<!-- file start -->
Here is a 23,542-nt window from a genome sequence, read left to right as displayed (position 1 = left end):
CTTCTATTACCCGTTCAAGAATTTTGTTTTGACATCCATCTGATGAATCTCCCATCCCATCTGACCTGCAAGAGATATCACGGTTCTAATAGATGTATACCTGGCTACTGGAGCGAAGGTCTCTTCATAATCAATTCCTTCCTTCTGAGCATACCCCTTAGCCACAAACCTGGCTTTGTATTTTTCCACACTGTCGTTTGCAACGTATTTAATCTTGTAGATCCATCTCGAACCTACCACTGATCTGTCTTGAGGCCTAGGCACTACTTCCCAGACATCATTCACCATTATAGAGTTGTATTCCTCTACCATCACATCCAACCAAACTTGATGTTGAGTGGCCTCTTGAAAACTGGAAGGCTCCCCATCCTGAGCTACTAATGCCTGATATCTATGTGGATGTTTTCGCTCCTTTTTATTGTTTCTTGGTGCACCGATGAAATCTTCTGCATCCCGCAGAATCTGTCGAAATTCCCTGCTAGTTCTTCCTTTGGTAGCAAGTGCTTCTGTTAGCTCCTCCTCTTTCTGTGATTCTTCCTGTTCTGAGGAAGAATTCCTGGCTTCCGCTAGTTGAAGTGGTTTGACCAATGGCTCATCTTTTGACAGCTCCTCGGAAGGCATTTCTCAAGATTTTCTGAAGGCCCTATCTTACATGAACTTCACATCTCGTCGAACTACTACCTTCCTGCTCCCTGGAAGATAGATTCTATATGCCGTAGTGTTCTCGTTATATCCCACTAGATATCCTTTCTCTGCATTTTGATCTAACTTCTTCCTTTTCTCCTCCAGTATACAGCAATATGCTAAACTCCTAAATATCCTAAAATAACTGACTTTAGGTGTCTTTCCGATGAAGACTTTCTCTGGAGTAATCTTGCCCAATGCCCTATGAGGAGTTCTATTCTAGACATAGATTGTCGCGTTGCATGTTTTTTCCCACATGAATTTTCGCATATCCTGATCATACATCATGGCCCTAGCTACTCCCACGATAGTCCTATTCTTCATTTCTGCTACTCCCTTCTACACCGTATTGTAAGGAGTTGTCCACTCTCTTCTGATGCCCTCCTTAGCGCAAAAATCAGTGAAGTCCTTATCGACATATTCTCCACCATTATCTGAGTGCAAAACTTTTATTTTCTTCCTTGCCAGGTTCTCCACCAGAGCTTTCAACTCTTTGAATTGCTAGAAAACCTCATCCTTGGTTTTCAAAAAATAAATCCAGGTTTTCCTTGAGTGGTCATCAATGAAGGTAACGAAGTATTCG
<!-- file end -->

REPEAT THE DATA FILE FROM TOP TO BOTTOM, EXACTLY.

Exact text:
Here is a 23,542-nt window from a genome sequence, read left to right as displayed (position 1 = left end):
CTTCTATTACCCGTTCAAGAATTTTGTTTTGACATCCATCTGATGAATCTCCCATCCCATCTGACCTGCAAGAGATATCACGGTTCTAATAGATGTATACCTGGCTACTGGAGCGAAGGTCTCTTCATAATCAATTCCTTCCTTCTGAGCATACCCCTTAGCCACAAACCTGGCTTTGTATTTTTCCACACTGTCGTTTGCAACGTATTTAATCTTGTAGATCCATCTCGAACCTACCACTGATCTGTCTTGAGGCCTAGGCACTACTTCCCAGACATCATTCACCATTATAGAGTTGTATTCCTCTACCATCACATCCAACCAAACTTGATGTTGAGTGGCCTCTTGAAAACTGGAAGGCTCCCCATCCTGAGCTACTAATGCCTGATATCTATGTGGATGTTTTCGCTCCTTTTTATTGTTTCTTGGTGCACCGATGAAATCTTCTGCATCCCGCAGAATCTGTCGAAATTCCCTGCTAGTTCTTCCTTTGGTAGCAAGTGCTTCTGTTAGCTCCTCCTCTTTCTGTGATTCTTCCTGTTCTGAGGAAGAATTCCTGGCTTCCGCTAGTTGAAGTGGTTTGACCAATGGCTCATCTTTTGACAGCTCCTCGGAAGGCATTTCTCAAGATTTTCTGAAGGCCCTATCTTACATGAACTTCACATCTCGTCGAACTACTACCTTCCTGCTCCCTGGAAGATAGATTCTATATGCCGTAGTGTTCTCGTTATATCCCACTAGATATCCTTTCTCTGCATTTTGATCTAACTTCTTCCTTTTCTCCTCCAGTATACAGCAATATGCTAAACTCCTAAATATCCTAAAATAACTGACTTTAGGTGTCTTTCCGATGAAGACTTTCTCTGGAGTAATCTTGCCCAATGCCCTATGAGGAGTTCTATTCTAGACATAGATTGTCGCGTTGCATGTTTTTTCCCACATGAATTTTCGCATATCCTGATCATACATCATGGCCCTAGCTACTCCCACGATAGTCCTATTCTTCATTTCTGCTACTCCCTTCTACACCGTATTGTAAGGAGTTGTCCACTCTCTTCTGATGCCCTCCTTAGCGCAAAAATCAGTGAAGTCCTTATCGACATATTCTCCACCATTATCTGAGTGCAAAACTTTTATTTTCTTCCTTGCCAGGTTCTCCACCAGAGCTTTCAACTCTTTGAATTGCTAGAAAACCTCATCCTTGGTTTTCAAAAAATAAATCCAGGTTTTCCTTGAGTGGTCATCAATGAAGGTAACGAAGTATTCG